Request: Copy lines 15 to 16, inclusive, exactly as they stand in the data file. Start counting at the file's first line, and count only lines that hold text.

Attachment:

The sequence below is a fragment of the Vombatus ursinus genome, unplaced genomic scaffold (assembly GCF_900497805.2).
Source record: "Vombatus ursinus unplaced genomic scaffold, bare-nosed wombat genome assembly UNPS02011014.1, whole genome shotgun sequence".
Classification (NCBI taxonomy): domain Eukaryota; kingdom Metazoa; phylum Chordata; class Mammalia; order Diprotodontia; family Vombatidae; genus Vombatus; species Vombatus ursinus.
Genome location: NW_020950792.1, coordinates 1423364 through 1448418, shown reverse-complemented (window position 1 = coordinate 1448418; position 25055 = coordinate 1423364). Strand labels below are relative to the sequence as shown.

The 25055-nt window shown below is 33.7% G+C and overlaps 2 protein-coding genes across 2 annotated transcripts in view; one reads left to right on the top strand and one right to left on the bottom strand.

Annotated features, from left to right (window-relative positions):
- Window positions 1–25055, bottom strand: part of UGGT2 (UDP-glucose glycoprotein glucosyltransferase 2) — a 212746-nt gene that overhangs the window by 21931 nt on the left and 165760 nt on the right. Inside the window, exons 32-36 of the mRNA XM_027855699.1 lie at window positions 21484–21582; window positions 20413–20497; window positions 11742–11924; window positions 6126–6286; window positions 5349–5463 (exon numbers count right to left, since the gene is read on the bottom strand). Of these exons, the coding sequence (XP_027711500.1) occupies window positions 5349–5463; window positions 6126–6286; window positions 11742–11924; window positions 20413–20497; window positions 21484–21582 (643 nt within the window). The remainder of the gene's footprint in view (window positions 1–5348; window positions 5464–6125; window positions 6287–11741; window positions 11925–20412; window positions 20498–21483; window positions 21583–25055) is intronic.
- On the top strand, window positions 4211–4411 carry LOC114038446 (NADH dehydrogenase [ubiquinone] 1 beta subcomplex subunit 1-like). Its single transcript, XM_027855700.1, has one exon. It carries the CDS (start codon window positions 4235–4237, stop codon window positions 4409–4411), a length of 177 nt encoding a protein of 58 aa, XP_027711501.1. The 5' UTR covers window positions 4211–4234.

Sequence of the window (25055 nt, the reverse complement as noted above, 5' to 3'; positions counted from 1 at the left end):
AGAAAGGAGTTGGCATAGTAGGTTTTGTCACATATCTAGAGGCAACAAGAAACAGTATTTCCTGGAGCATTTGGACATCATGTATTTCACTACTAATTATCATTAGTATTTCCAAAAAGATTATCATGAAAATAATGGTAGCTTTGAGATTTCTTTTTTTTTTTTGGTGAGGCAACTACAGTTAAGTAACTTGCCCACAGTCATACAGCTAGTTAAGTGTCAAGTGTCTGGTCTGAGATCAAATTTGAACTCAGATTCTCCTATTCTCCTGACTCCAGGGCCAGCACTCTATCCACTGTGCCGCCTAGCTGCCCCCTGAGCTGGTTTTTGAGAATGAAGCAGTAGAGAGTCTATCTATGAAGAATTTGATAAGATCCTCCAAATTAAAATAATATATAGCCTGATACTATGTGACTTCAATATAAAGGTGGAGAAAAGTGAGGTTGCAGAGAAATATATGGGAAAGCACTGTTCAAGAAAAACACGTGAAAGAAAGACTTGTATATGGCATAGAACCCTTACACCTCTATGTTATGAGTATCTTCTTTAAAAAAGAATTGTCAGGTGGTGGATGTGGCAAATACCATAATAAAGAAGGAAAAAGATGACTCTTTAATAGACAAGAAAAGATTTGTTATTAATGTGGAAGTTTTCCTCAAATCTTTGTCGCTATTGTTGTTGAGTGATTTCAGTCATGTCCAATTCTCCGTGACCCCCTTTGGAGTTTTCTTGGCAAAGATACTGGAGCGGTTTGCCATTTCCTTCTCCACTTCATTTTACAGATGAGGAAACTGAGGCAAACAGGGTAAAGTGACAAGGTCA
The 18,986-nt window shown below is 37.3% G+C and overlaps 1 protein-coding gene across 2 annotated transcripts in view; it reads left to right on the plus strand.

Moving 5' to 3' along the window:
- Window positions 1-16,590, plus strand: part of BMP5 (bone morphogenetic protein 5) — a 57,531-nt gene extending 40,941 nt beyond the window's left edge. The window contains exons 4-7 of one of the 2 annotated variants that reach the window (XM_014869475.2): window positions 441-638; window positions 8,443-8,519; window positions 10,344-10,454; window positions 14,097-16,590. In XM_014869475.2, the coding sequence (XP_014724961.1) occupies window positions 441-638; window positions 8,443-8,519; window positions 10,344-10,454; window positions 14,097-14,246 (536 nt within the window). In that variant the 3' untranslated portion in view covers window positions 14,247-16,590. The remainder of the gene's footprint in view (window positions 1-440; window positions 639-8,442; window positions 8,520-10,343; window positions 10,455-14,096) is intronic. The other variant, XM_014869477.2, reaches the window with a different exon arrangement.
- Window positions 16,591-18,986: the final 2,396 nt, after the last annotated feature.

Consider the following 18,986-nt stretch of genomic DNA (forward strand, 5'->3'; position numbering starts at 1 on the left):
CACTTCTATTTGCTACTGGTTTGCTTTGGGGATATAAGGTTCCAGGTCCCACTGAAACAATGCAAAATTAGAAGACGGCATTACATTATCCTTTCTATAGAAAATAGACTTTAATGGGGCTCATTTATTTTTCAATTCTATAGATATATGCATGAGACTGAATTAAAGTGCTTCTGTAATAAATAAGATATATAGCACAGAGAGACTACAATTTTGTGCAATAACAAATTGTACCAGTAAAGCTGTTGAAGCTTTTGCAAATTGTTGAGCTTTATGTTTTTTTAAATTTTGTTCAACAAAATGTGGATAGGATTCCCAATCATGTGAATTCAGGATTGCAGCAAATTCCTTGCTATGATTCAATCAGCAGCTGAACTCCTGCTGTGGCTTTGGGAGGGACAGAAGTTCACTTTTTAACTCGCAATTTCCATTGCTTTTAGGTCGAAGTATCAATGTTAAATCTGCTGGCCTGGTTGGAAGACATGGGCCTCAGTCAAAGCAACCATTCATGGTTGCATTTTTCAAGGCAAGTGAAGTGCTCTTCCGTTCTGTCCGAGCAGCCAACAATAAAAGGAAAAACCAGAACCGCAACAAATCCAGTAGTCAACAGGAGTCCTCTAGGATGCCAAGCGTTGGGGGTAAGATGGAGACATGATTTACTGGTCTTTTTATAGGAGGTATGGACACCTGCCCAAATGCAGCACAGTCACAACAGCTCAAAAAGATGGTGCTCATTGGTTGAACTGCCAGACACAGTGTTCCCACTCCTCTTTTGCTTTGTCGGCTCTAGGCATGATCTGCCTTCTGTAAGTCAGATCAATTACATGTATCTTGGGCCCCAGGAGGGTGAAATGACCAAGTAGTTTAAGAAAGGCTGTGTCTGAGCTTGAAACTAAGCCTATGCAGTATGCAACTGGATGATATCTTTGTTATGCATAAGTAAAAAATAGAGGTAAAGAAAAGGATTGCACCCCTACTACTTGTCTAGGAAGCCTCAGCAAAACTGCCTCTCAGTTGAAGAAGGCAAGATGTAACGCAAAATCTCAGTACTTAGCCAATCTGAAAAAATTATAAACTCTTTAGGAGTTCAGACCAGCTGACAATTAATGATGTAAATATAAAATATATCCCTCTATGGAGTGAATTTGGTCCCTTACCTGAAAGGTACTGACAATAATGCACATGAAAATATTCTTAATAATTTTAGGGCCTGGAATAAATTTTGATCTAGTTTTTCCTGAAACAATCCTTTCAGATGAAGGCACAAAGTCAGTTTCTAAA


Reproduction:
Consider the following 18,986-nt stretch of genomic DNA (forward strand, 5'->3'; position numbering starts at 1 on the left):
CACTTCTATTTGCTACTGGTTTGCTTTGGGGATATAAGGTTCCAGGTCCCACTGAAACAATGCAAAATTAGAAGACGGCATTACATTATCCTTTCTATAGAAAATAGACTTTAATGGGGCTCATTTATTTTTCAATTCTATAGATATATGCATGAGACTGAATTAAAGTGCTTCTGTAATAAATAAGATATATAGCACAGAGAGACTACAATTTTGTGCAATAACAAATTGTACCAGTAAAGCTGTTGAAGCTTTTGCAAATTGTTGAGCTTTATGTTTTTTTAAATTTTGTTCAACAAAATGTGGATAGGATTCCCAATCATGTGAATTCAGGATTGCAGCAAATTCCTTGCTATGATTCAATCAGCAGCTGAACTCCTGCTGTGGCTTTGGGAGGGACAGAAGTTCACTTTTTAACTCGCAATTTCCATTGCTTTTAGGTCGAAGTATCAATGTTAAATCTGCTGGCCTGGTTGGAAGACATGGGCCTCAGTCAAAGCAACCATTCATGGTTGCATTTTTCAAGGCAAGTGAAGTGCTCTTCCGTTCTGTCCGAGCAGCCAACAATAAAAGGAAAAACCAGAACCGCAACAAATCCAGTAGTCAACAGGAGTCCTCTAGGATGCCAAGCGTTGGGGGTAAGATGGAGACATGATTTACTGGTCTTTTTATAGGAGGTATGGACACCTGCCCAAATGCAGCACAGTCACAACAGCTCAAAAAGATGGTGCTCATTGGTTGAACTGCCAGACACAGTGTTCCCACTCCTCTTTTGCTTTGTCGGCTCTAGGCATGATCTGCCTTCTGTAAGTCAGATCAATTACATGTATCTTGGGCCCCAGGAGGGTGAAATGACCAAGTAGTTTAAGAAAGGCTGTGTCTGAGCTTGAAACTAAGCCTATGCAGTATGCAACTGGATGATATCTTTGTTATGCATAAGTAAAAAATAGAGGTAAAGAAAAGGATTGCACCCCTACTACTTGTCTAGGAAGCCTCAGCAAAACTGCCTCTCAGTTGAAGAAGGCAAGATGTAACGCAAAATCTCAGTACTTAGCCAATCTGAAAAAATTATAAACTCTTTAGGAGTTCAGACCAGCTGACAATTAATGATGTAAATATAAAATATATCCCTCTATGGAGTGAATTTGGTCCCTTACCTGAAAGGTACTGACAATAATGCACATGAAAATATTCTTAATAATTTTAGGGCCTGGAATAAATTTTGATCTAGTTTTTCCTGAAACAATCCTTTCAGATGAAGGCACAAAGTCAGTTTCTAAA